Need to get from Denver to Evergreen? On a good day, you can be there in under an hour, depending on where you’re coming from and going to. Many people do this drive every day to and from work.
Every time you make this drive, the elevation changes by 2700 feet. That’s just over 51 percent grade. If you’ve made the trip, you know your engine hums as it climbs. Your brakes get pushed to the limits as you come back down.
Are your brakes in good operating condition?
If not, the drive can be a harrowing experience.
Few drivers would argue the importance of a good braking system. Depending on your drive here along the Front Range, it’s literally a life-or-death situation. That’s why we prepare for it – ever seen braking ramps along the side of the highway?
But as a driver, you can prevent braking problems long before you notice them. With a few brake maintenance tips in mind, your brakes will always be in good condition, and be able to take on whatever your daily plans can dish out.
Why brake maintenance is even more important with mountain driving
Brake maintenance is always crucial, even more so when mountain driving is a regular part of your life. The challenging terrain and varying elevations pose unique demands on your vehicle’s braking system.
- You’re constantly in motion – steep ascents and descents. Descending long and winding slopes can generate significant heat in the braking system, leading to brake fade or reduced effectiveness. Regular maintenance helps ensure your brakes can handle the stress of elevation changes.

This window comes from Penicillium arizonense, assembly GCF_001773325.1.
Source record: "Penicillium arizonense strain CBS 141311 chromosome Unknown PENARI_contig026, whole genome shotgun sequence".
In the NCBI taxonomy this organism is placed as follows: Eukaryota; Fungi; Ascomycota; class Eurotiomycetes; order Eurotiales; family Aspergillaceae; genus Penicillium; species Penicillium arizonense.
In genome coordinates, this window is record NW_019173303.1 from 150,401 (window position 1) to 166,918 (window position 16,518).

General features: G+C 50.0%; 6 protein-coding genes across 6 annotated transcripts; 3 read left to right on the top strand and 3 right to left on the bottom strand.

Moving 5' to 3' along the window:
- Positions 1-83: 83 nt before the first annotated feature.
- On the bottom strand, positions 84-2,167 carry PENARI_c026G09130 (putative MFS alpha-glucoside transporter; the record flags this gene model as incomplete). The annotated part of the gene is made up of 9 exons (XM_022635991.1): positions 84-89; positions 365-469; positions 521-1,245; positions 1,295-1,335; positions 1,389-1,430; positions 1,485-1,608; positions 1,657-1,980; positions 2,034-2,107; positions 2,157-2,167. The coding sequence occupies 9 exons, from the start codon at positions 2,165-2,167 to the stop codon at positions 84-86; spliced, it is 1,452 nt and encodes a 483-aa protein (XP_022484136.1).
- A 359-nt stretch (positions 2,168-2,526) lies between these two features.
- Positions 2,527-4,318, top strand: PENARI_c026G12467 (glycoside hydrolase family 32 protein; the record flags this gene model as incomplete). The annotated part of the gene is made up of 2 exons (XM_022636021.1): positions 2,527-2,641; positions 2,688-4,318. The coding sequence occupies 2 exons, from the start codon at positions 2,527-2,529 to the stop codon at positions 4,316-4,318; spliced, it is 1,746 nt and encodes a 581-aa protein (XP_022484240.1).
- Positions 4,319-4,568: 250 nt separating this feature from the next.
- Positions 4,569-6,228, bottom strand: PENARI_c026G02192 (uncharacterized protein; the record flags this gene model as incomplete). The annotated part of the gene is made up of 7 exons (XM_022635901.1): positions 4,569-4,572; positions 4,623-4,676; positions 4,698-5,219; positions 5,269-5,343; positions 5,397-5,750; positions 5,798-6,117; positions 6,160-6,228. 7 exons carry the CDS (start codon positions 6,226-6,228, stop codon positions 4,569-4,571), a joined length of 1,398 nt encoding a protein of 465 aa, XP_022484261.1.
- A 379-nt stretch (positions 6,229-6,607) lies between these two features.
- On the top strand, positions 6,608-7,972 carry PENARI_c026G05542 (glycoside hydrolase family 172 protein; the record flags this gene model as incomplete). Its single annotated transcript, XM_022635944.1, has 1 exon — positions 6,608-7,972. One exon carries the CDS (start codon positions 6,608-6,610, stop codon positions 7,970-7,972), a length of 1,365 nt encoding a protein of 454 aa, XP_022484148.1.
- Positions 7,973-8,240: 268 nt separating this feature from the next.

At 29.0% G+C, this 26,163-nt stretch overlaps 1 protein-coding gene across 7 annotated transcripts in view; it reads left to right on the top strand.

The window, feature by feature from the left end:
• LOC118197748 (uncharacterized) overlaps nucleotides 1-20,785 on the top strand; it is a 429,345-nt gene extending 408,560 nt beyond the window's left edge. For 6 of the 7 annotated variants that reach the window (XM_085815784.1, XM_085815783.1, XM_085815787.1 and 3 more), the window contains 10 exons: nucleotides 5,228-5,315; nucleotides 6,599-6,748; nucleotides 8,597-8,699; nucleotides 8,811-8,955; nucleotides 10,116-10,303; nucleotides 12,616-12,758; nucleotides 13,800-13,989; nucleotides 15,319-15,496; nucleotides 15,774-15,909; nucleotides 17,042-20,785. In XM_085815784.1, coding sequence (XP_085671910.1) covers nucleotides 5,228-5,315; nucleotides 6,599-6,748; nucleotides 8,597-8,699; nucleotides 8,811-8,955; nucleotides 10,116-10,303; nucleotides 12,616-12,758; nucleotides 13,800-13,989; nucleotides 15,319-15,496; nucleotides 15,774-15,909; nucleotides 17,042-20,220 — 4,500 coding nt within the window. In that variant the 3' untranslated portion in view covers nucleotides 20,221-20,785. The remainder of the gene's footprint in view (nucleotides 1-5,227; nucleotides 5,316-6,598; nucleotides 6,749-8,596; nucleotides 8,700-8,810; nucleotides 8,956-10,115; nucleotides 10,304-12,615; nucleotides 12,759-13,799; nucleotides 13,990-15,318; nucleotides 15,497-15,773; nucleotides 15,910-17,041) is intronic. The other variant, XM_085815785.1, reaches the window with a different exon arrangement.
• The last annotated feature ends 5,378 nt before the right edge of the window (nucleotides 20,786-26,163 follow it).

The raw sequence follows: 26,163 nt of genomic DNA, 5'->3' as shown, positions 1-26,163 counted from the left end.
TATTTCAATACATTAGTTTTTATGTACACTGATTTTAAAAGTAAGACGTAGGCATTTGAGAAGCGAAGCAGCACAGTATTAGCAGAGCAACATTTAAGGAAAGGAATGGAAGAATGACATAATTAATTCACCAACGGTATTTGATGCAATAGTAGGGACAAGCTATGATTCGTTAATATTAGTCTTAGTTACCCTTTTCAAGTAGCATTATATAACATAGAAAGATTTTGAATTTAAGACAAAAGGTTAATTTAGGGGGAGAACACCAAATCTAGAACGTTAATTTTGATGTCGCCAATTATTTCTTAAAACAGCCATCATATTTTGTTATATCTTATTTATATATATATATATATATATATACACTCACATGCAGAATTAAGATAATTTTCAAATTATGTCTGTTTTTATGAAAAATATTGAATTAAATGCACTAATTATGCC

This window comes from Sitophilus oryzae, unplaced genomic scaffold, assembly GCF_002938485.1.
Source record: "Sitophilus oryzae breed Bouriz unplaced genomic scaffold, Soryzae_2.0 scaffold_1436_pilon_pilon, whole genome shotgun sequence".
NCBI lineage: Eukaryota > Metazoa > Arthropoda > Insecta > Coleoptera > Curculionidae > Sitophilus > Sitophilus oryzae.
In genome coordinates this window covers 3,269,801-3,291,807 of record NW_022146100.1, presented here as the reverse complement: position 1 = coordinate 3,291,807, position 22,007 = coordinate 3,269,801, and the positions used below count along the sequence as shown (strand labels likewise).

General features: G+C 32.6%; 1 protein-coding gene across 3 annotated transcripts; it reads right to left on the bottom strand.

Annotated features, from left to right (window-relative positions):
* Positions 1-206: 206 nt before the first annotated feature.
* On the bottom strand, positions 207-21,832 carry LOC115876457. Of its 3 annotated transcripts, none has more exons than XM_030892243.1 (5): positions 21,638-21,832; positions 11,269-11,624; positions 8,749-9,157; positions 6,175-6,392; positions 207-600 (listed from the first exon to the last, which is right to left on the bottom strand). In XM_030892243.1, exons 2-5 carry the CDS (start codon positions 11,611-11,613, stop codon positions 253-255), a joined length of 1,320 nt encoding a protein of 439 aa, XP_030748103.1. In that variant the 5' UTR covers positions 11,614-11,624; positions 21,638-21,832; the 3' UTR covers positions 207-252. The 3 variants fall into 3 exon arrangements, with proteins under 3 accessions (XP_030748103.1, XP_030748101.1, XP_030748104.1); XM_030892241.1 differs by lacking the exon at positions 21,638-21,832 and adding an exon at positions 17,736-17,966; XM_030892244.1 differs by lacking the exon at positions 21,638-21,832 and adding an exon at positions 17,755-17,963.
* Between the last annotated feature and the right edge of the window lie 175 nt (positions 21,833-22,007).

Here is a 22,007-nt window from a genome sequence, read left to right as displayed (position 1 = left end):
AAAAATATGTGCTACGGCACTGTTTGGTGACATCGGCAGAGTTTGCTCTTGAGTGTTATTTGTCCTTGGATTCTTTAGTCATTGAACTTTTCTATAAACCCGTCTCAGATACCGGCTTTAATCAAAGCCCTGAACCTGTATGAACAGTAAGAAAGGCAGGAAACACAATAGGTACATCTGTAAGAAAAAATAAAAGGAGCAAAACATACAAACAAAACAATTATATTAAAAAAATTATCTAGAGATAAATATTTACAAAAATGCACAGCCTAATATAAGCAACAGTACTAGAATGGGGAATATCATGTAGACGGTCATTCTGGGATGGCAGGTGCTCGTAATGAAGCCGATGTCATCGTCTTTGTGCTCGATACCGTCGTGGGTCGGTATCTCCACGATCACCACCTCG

- Continuous braking while navigating downhill stretches can accelerate brake pad and rotor wear. The extended use can lead to overheating, compromising the overall performance of the braking system. Routine maintenance helps identify and address wear issues before they become more severe.
- Mountain driving often involves prolonged downhill descents, requiring sustained use of the brakes to control speed. This places additional strain on the braking components, making it crucial to have well-maintained brakes to ensure reliable performance and prevent overheating.
- Brake fade occurs when the braking system loses effectiveness due to overheating. This can be particularly hazardous in mountainous terrain where precise vehicle control is essential. Regular brake inspections and maintenance help mitigate the risk of brake fade and ensure optimal braking performance.
- Mountain driving can expose your vehicle to varying temperatures and environmental conditions. Regular brake maintenance includes checking and maintaining the integrity of brake fluid. Proper fluid levels and quality are essential for consistent braking performance, especially in challenging terrains.
Top brake issues to watch for
If mountain driving is a regular part of your life, staying vigilant about your vehicle’s braking system is essential. You have the possibility of facing more brake issues, sooner. Things to watch for include:
Worn out brake pads
Watch out for squeaking or grinding noises during braking, reduced braking responsiveness. Worn brake pads compromise the effectiveness of your braking system, especially during downhill descents where brakes are frequently used.
You may notice vibrations or pulsations felt through the brake pedal during braking. Warped rotors can lead to uneven braking, reducing your ability to maintain control, particularly in demanding mountainous conditions.
Brake fluid leaks